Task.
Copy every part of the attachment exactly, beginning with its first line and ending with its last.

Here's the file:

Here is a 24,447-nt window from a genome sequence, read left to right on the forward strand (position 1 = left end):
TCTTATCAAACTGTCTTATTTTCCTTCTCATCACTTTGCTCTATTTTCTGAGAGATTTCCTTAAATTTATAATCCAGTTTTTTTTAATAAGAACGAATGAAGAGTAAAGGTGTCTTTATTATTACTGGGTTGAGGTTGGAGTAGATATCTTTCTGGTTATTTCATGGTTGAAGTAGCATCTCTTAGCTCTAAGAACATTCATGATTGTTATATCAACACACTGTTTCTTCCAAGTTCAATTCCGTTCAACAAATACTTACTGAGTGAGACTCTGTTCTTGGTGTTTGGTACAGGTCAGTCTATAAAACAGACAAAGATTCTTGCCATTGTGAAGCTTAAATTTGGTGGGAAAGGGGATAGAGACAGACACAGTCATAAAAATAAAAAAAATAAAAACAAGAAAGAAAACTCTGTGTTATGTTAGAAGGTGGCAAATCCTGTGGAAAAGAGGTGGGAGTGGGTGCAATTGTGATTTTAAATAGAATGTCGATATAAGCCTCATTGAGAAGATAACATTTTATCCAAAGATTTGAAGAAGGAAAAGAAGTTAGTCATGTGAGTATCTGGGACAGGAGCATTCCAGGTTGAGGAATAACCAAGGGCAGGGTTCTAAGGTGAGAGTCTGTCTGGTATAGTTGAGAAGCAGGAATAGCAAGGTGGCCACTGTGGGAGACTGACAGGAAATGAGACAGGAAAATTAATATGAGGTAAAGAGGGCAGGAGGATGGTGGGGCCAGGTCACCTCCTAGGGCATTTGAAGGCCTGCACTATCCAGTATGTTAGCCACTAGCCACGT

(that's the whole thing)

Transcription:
Here is a 24,447-nt window from a genome sequence, read left to right on the forward strand (position 1 = left end):
TCTTATCAAACTGTCTTATTTTCCTTCTCATCACTTTGCTCTATTTTCTGAGAGATTTCCTTAAATTTATAATCCAGTTTTTTTTAATAAGAACGAATGAAGAGTAAAGGTGTCTTTATTATTACTGGGTTGAGGTTGGAGTAGATATCTTTCTGGTTATTTCATGGTTGAAGTAGCATCTCTTAGCTCTAAGAACATTCATGATTGTTATATCAACACACTGTTTCTTCCAAGTTCAATTCCGTTCAACAAATACTTACTGAGTGAGACTCTGTTCTTGGTGTTTGGTACAGGTCAGTCTATAAAACAGACAAAGATTCTTGCCATTGTGAAGCTTAAATTTGGTGGGAAAGGGGATAGAGACAGACACAGTCATAAAAATAAAAAAAATAAAAACAAGAAAGAAAACTCTGTGTTATGTTAGAAGGTGGCAAATCCTGTGGAAAAGAGGTGGGAGTGGGTGCAATTGTGATTTTAAATAGAATGTCGATATAAGCCTCATTGAGAAGATAACATTTTATCCAAAGATTTGAAGAAGGAAAAGAAGTTAGTCATGTGAGTATCTGGGACAGGAGCATTCCAGGTTGAGGAATAACCAAGGGCAGGGTTCTAAGGTGAGAGTCTGTCTGGTATAGTTGAGAAGCAGGAATAGCAAGGTGGCCACTGTGGGAGACTGACAGGAAATGAGACAGGAAAATTAATATGAGGTAAAGAGGGCAGGAGGATGGTGGGGCCAGGTCACCTCCTAGGGCATTTGAAGGCCTGCACTATCCAGTATGTTAGCCACTAGCCACGT